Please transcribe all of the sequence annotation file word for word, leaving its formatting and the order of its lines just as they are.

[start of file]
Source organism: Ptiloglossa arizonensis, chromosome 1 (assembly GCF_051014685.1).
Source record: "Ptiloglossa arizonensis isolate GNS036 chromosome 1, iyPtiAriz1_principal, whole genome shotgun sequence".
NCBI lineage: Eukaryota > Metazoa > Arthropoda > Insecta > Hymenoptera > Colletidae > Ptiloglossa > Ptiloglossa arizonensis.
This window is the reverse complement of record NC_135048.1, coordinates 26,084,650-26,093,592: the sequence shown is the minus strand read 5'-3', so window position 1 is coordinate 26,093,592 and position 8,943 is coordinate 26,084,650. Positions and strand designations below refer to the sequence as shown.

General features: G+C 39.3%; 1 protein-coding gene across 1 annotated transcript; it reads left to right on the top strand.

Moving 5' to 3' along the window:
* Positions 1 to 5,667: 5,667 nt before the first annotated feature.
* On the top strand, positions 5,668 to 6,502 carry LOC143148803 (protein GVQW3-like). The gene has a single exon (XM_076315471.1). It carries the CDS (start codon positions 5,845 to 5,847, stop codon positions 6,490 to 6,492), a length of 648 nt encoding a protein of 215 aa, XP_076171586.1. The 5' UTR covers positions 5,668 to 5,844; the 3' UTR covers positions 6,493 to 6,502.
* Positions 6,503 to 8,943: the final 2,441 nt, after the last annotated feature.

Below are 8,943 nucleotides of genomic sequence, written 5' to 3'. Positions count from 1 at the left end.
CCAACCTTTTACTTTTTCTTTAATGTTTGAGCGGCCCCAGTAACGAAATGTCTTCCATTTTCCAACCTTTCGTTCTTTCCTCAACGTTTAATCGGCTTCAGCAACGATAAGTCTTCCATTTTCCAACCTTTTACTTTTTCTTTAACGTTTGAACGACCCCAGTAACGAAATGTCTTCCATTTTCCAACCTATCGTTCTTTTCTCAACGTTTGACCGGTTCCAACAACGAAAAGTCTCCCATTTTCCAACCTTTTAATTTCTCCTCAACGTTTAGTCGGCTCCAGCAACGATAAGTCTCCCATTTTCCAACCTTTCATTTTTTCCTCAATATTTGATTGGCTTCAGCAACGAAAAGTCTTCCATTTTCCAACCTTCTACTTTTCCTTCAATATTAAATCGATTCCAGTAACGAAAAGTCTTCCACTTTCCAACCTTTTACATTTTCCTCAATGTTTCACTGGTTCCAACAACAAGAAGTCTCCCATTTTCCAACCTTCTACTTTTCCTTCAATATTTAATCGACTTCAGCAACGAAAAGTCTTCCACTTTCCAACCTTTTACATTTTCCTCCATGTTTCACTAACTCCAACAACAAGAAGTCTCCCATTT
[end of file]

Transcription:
Source organism: Ptiloglossa arizonensis, chromosome 1 (assembly GCF_051014685.1).
Source record: "Ptiloglossa arizonensis isolate GNS036 chromosome 1, iyPtiAriz1_principal, whole genome shotgun sequence".
NCBI lineage: Eukaryota > Metazoa > Arthropoda > Insecta > Hymenoptera > Colletidae > Ptiloglossa > Ptiloglossa arizonensis.
This window is the reverse complement of record NC_135048.1, coordinates 26,084,650-26,093,592: the sequence shown is the minus strand read 5'-3', so window position 1 is coordinate 26,093,592 and position 8,943 is coordinate 26,084,650. Positions and strand designations below refer to the sequence as shown.

General features: G+C 39.3%; 1 protein-coding gene across 1 annotated transcript; it reads left to right on the top strand.

Moving 5' to 3' along the window:
* Positions 1 to 5,667: 5,667 nt before the first annotated feature.
* On the top strand, positions 5,668 to 6,502 carry LOC143148803 (protein GVQW3-like). The gene has a single exon (XM_076315471.1). It carries the CDS (start codon positions 5,845 to 5,847, stop codon positions 6,490 to 6,492), a length of 648 nt encoding a protein of 215 aa, XP_076171586.1. The 5' UTR covers positions 5,668 to 5,844; the 3' UTR covers positions 6,493 to 6,502.
* Positions 6,503 to 8,943: the final 2,441 nt, after the last annotated feature.

Below are 8,943 nucleotides of genomic sequence, written 5' to 3'. Positions count from 1 at the left end.
CCAACCTTTTACTTTTTCTTTAATGTTTGAGCGGCCCCAGTAACGAAATGTCTTCCATTTTCCAACCTTTCGTTCTTTCCTCAACGTTTAATCGGCTTCAGCAACGATAAGTCTTCCATTTTCCAACCTTTTACTTTTTCTTTAACGTTTGAACGACCCCAGTAACGAAATGTCTTCCATTTTCCAACCTATCGTTCTTTTCTCAACGTTTGACCGGTTCCAACAACGAAAAGTCTCCCATTTTCCAACCTTTTAATTTCTCCTCAACGTTTAGTCGGCTCCAGCAACGATAAGTCTCCCATTTTCCAACCTTTCATTTTTTCCTCAATATTTGATTGGCTTCAGCAACGAAAAGTCTTCCATTTTCCAACCTTCTACTTTTCCTTCAATATTAAATCGATTCCAGTAACGAAAAGTCTTCCACTTTCCAACCTTTTACATTTTCCTCAATGTTTCACTGGTTCCAACAACAAGAAGTCTCCCATTTTCCAACCTTCTACTTTTCCTTCAATATTTAATCGACTTCAGCAACGAAAAGTCTTCCACTTTCCAACCTTTTACATTTTCCTCCATGTTTCACTAACTCCAACAACAAGAAGTCTCCCATTT